The building came about whilst I was watching the England v San Marino football game (it was a really boring first half) and I designed, drew out and cut out the whole thing by the start of the second half. (The second half was better and therefore work stopped on the model.)
The model itself is made of a fairly thin card frame to which has been added some thin crimped card.
I didn't want to risk my newly purloined crimper with the thicker card that I used for the shell of the building
The effect I wanted was that of corrugated iron sheets, so they were all cut to a uniform size (about 50mm x 30mm) and applied to the model.
The rear of the building has a high window as its feature.
The frames for all the windows, door and the upper part of the rear of the building are made from the ubiquitous wooden coffee stirrers.
Both the windows in this model have been "glazed" with clear plastic. (I wouldn't want Van Fampi on my case now would I ?)
The roof was made in exactly the same way as the main shell of the building, card then thin corrugated card on top, but it does have the addition of another thin sheet of card along the ridge; this is meant to represent roofing felt (possibly also known as tar-paper, but don't quote me on it.)
It appears as a fairly uniform grey in the photos, but I blame the crap cameraman for that. It is actually several different shades of grey and has a texture too, created by a small amount of wall filler
The doors are made from - yes, you guessed it - coffee stirrers.
Overall approximate dimensions are
Base: 75mm x 125mm
Height to roof: 50mm
Height to roof ridge: 85mm
I also reinforced the internal corners of the model (coffee stirrers yet again).
Here are two views of the inside of the building.
I had decided early on that I wanted the whole building to appear fairly run-down, both inside and outside, so the inside got a similar treatment to the outside.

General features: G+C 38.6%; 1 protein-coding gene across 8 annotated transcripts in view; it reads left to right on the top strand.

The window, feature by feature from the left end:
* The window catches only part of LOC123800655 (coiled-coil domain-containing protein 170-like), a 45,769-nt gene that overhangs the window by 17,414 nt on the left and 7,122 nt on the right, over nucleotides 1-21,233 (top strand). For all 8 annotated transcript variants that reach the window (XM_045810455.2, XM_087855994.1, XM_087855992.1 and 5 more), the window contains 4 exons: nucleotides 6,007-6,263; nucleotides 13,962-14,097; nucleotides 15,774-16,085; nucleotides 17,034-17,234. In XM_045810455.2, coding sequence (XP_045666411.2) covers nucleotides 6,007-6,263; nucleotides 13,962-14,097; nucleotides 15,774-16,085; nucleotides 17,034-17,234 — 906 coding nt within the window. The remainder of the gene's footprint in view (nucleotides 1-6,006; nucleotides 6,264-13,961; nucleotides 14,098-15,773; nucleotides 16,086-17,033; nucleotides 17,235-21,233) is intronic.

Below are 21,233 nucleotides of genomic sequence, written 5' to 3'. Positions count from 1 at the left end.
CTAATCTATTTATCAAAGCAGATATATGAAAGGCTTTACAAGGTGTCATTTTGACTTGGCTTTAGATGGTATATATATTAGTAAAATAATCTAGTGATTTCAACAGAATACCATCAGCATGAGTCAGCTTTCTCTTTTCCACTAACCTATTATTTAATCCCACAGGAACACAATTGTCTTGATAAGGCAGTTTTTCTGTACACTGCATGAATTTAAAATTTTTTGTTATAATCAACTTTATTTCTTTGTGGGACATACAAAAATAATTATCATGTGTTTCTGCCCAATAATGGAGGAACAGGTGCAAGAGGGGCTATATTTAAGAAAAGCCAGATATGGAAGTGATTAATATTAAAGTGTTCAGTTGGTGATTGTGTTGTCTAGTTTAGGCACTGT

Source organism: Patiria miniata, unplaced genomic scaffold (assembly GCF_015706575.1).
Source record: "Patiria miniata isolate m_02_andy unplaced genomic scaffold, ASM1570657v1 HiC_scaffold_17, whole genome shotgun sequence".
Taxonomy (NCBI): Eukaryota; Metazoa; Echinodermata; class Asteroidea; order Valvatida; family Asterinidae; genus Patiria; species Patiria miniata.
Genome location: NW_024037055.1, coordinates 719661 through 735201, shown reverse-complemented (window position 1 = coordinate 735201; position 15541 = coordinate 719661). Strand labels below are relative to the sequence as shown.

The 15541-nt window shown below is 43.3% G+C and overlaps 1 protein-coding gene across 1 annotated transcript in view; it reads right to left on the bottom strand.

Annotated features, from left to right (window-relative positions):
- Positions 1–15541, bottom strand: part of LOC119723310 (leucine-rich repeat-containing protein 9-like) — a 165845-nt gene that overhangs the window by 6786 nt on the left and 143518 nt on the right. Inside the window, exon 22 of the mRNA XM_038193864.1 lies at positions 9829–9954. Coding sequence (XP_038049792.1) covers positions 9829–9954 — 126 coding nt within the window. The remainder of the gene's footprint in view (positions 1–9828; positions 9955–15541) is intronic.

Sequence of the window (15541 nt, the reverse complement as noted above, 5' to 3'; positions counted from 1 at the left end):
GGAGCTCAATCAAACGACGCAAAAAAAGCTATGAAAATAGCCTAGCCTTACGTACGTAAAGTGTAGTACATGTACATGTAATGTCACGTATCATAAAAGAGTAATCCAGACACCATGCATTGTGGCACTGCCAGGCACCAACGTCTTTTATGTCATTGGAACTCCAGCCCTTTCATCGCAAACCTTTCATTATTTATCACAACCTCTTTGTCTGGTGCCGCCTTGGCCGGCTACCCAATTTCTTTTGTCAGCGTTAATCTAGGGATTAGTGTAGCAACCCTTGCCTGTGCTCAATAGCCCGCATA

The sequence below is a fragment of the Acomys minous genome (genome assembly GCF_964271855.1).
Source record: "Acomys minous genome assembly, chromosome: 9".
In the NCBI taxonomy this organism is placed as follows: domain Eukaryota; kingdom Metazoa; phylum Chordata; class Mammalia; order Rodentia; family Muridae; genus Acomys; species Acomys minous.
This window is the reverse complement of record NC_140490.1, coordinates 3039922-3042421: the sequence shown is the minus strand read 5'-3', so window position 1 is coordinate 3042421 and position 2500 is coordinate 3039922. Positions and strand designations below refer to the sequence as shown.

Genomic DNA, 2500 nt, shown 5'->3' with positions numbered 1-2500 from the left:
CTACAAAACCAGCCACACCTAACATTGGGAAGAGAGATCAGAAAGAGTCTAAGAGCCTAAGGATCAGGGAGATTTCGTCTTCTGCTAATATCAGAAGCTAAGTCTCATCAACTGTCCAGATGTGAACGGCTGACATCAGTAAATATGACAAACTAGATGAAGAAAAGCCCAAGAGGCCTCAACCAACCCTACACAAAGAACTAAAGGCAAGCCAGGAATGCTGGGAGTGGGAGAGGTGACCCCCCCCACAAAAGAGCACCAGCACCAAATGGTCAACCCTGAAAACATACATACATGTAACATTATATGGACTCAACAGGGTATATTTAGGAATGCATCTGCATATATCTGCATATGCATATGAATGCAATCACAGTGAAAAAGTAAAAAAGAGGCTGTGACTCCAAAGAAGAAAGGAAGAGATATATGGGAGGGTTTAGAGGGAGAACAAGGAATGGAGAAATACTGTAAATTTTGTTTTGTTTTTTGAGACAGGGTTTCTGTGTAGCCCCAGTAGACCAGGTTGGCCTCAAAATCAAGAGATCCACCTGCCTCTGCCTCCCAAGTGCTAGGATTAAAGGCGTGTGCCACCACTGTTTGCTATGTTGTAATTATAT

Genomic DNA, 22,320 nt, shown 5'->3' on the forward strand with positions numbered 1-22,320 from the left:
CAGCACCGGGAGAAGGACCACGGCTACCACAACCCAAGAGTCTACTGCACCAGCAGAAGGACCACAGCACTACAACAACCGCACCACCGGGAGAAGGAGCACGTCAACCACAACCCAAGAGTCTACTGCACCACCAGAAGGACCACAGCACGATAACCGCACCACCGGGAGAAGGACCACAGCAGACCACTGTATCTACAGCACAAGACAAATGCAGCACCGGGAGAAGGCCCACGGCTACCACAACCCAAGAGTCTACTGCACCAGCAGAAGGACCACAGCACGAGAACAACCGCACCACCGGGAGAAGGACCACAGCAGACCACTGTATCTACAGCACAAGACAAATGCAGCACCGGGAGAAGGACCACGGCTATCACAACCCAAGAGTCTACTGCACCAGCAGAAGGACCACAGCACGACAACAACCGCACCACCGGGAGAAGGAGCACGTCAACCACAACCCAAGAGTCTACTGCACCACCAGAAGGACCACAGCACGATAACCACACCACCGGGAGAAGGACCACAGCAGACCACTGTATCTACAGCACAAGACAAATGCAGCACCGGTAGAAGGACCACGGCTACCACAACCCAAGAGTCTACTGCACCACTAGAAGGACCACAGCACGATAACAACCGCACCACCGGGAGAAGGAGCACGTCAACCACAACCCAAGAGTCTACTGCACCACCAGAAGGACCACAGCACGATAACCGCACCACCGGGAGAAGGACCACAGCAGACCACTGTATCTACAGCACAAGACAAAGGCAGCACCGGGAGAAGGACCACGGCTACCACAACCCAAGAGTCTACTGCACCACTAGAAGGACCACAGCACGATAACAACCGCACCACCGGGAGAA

None of the walls were actually fully painted in any particular colour, but as i used paints for one thing or another, whatever was left on the brush was wiped off on the inside walls.
The inspiration for a lot of the inside detail came from Zombietown (http://www.skankgame.com/zombietown.html), the sire where I really started my venture into zombie wargaming, even though I was looking for ideas for my then gangster project.
The stains on the floor and the accumulated muck in the corners (dust from filing cork) all add to the overall "lived-in" look.
This next view shows many of the bits and pieces that I used to detail Vic's Gaff.
The shelf has a piece of piping on it, which was cut from a skewer I had used to stir some silver paint with (god know when). On the bench is a book, a newspaper and some "gentleman's reading material", scratch built or left-overs from Nipper's Newstand (March 2012's blog, as is the poster above the bench.
The shelf on the back wall was a piece of card on which there is a box (scrap card) a couple of cylinders, representing rusting paint-tins and some wire mesh which I've used in the past for leaded windows. Underneath the shelf are three more slightly larger cylinders painted in red and yellow (a colour scheme I've seen used on cooking oil in my local cash and carry!) No doubt anyone familiar with WWG products will recognise their tool-box. Not shown in this photo, but fairly visible in a photo above is a sack I scratch built.
A tyre and a broom handle complete the props in this end (broom handle is a cocktail stick and the tyre is from a card racing car toy)
There's not much going on in the other end of the building, a broom and a few bits of wood on the side shown, another tyre and new piece of corrugation are on the other on the other side, they can be seen in one of the photographs above. The brush was inspired by Sid the Sweeper (the foundry figure I've used a lot for scale purposes) and like so many other things it's probably well overscale. It was made from a small piece of cork and a cocktail stick.